The interior of the M35 Sport is luxurious and practical. Standard appointments include 10-way power adjustable, leather-trimmed front seats complete with lumbar support and climate control, enabling driver and front passenger to heat or cool their derriÃ¨res as required. While the seats are perforated, they are too firm to be called sumptuous: an indication that this car does not sacrifice too much of its Sport identity on the altar of comfort. Our car also came furnished with rosewood trim, a stylish $600 option that replaces the M35's standard brushed-aluminum accents with a veritable forest of wood that covers the central column, the dash, and the front and rear door sills.
The cabin controls in the M35 Sport are a tale of two halves. The lower half is an elegant wood- and chrome-trimmed panel that contains the disc slot for the standard in-dash six-disc CD changer. A chrome badge next to the CD slot tells digital audiophiles that the car also plays MP3 discs, and we can attest that it is also able to handle CDs encoded in Microsoft's WMA format. Just above the CD slot, a chrome-trimmed clock rounds out the classy lower half of the head unit.
Atop the CD player is the main control center for the Infiniti M35's onboard technology; it's a busy arrangement of controls that includes a rotary dial surrounded by 34 individual buttons. These controls are used for everything from programming the navigation to setting cabin temperature to checking the tire-pressure monitor. We do like the direct access these buttons afford, but glancing across at the dash at the vast control panel can be something of a daunting prospect in the few precious seconds before the stoplight changes.
Programming the Infiniti navigation system is a unique experience. While the guts of the system are the same as those found in high-end Nissan models, the Infiniti interface is more sophisticated than the goofy joystick that we saw in the 2006 Nissan Pathfinder LE . While we prefer touch screens, the Infiniti's dial is the next best thing: letters are entered one at a time, but the predictive address entry accelerates the process considerably. Another impressive feature in the M35--and one that we think is unique to Infiniti--is the capability for rear-seat passengers to program the navigation using the foldout rear-seat entertainment display and the remote control. Even if you are not inclined to give the backseat drivers control over where the car is going, rear-seat passengers can view their own maps on the display.
Having entered a destination, drivers (or rear-seat navigators) are given the option of whether they would like to plot a route or see a map, a very useful feature as it enables users to search in the vicinity of the destination for points of interest.
As we saw in the Pathfinder, Nissan incorporates a number of unique elements into its maps, including specifically rendered points of interest. For example, when driving around San Francisco, we saw icons for City Hall, the Transamerica Pyramid, and the Bay Bridge. Maps are clear and well rendered, and the navigation system offers an impressive selection of views including a very useful bird's eye perspective, which we found particularly helpful when driving in urban situations.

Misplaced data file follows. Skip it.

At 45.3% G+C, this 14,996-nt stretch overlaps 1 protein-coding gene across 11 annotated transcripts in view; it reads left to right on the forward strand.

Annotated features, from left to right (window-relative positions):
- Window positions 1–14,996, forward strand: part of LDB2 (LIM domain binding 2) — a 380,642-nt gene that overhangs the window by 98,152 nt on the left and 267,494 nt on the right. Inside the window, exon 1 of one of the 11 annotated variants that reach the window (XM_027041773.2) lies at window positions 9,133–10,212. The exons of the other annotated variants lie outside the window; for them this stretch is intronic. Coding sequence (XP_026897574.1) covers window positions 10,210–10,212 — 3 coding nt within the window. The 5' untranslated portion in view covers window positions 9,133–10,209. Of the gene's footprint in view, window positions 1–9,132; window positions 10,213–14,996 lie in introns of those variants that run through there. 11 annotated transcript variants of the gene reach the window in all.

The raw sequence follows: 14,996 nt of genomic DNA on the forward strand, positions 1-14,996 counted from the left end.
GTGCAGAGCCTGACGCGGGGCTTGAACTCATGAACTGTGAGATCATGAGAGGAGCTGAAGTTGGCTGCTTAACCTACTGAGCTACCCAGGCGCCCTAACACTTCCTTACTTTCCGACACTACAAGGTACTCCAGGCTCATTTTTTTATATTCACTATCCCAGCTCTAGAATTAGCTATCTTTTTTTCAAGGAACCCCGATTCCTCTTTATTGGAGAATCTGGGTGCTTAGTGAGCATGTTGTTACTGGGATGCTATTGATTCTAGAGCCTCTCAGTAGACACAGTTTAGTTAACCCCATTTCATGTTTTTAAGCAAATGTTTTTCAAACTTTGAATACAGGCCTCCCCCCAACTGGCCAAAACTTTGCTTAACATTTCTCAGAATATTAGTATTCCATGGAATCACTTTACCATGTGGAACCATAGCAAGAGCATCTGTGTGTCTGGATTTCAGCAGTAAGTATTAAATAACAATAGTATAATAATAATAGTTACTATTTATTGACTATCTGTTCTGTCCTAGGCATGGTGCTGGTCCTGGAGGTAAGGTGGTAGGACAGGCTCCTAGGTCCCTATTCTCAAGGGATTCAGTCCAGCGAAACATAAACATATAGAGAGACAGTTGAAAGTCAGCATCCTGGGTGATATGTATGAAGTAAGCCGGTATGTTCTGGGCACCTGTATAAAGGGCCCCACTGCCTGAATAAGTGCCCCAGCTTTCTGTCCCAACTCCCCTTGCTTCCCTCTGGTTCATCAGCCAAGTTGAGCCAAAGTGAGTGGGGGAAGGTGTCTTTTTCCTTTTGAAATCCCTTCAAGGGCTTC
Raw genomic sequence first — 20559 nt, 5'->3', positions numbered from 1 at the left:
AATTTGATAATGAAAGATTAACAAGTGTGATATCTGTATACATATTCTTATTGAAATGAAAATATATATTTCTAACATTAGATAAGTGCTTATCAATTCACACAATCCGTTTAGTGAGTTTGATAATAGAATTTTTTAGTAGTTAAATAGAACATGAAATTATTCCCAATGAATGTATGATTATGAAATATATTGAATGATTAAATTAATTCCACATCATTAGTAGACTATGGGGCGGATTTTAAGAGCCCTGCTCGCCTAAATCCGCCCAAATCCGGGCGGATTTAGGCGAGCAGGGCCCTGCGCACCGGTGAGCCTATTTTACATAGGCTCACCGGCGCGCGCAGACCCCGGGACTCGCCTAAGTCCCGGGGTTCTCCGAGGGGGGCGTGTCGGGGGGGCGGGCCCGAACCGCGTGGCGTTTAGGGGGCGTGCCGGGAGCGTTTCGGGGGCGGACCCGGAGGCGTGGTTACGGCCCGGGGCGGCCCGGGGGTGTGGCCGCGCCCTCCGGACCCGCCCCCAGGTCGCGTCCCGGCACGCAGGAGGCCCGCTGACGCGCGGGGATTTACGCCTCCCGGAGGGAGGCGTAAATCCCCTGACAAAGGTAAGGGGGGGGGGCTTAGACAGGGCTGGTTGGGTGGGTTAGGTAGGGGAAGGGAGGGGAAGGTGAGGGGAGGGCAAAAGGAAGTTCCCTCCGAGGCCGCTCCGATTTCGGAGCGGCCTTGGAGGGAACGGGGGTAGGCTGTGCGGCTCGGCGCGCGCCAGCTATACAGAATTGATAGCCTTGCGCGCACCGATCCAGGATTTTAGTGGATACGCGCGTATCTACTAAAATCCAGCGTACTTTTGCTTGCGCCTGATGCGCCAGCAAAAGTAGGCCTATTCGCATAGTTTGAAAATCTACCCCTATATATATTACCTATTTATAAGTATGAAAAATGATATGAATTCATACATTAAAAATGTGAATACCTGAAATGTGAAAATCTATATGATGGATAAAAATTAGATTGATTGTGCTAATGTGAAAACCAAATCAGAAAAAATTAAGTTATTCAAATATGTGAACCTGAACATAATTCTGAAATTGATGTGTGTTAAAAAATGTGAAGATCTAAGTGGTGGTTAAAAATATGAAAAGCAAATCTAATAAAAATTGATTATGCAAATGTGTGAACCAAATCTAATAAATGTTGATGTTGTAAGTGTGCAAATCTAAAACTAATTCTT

Talking the talk
One of our favorite things about the Infiniti M35 is its phenomenal voice-recognition capabilities. Having pushed the Talk button on the M35's steering wheel, we were presented with a menu of possible voice inputs on the in-dash LCD screen. This might not sound all that revolutionary, but it is the first example of this straightforward approach that we have seen, and it sure beats trying to guess the correct format for voice entry. The command "Enter street address" brought about a list of quite reasonable requests from the car including details of the state, the city, the street, and the house number. We like that the system is ready to accept destinations for any state, unlike many others we have seen that require users to preselect a region of the country. As a measure of the system's aptitude for processing voice commands, it took us at least five full attempts at programming the system before it misunderstood one of our requests (Tehama Street is a tricky one, even for humans).
We had a harder time with the voice-activated hands-free calling, however. The Bluetooth interface in the M35 hasn't changed from the 2006 model, and navigating the control menus to activate hands-free calling is straightforward (settings>phone>Bluetooth setup). Pairing our Samsung SGH-t619 with the system required lots of patience, however, as we waited for the phone and the car to repeatedly find each other. In true tech-savvy style, we turned both devices off and on a few times, and finally managed to pair the two. But that wasn't the end of our tribulations.
After being so impressed with the voice recognition system when entering destinations, we have to admit to being disappointed with the M35's ability to understand our attempts to dial by voice. Whereas it took us a long time to get the nav system to misunderstand us, it required the remainder of our patience to get the phone interface to correctly process our 10-digit phone numbers. For those with less patience, the system can also be programmed via the dash-mounted buttons and the dial.
Once we finally got connected, audio quality for the hands-free system is speakerphone quality, although from the other end of the line the output is muddier than on other systems we've tried.